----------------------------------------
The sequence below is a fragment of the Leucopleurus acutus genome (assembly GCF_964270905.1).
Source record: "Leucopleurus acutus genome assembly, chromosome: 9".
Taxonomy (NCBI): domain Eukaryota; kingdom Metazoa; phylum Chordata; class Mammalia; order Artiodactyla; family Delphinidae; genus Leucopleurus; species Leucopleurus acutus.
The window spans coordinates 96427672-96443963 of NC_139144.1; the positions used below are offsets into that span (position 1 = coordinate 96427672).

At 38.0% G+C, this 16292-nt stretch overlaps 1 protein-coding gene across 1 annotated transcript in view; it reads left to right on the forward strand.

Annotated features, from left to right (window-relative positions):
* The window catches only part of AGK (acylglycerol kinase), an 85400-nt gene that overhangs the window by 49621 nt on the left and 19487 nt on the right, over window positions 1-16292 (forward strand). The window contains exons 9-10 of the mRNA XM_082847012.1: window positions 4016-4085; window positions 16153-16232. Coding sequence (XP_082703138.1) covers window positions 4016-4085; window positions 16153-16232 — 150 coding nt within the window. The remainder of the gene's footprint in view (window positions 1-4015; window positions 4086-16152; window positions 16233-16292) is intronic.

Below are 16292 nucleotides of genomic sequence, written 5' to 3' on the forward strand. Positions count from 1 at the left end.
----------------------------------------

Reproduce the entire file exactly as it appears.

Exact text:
The sequence below is a fragment of the Leucopleurus acutus genome (assembly GCF_964270905.1).
Source record: "Leucopleurus acutus genome assembly, chromosome: 9".
Taxonomy (NCBI): domain Eukaryota; kingdom Metazoa; phylum Chordata; class Mammalia; order Artiodactyla; family Delphinidae; genus Leucopleurus; species Leucopleurus acutus.
The window spans coordinates 96427672-96443963 of NC_139144.1; the positions used below are offsets into that span (position 1 = coordinate 96427672).

At 38.0% G+C, this 16292-nt stretch overlaps 1 protein-coding gene across 1 annotated transcript in view; it reads left to right on the forward strand.

Annotated features, from left to right (window-relative positions):
* The window catches only part of AGK (acylglycerol kinase), an 85400-nt gene that overhangs the window by 49621 nt on the left and 19487 nt on the right, over window positions 1-16292 (forward strand). The window contains exons 9-10 of the mRNA XM_082847012.1: window positions 4016-4085; window positions 16153-16232. Coding sequence (XP_082703138.1) covers window positions 4016-4085; window positions 16153-16232 — 150 coding nt within the window. The remainder of the gene's footprint in view (window positions 1-4015; window positions 4086-16152; window positions 16233-16292) is intronic.

Below are 16292 nucleotides of genomic sequence, written 5' to 3' on the forward strand. Positions count from 1 at the left end.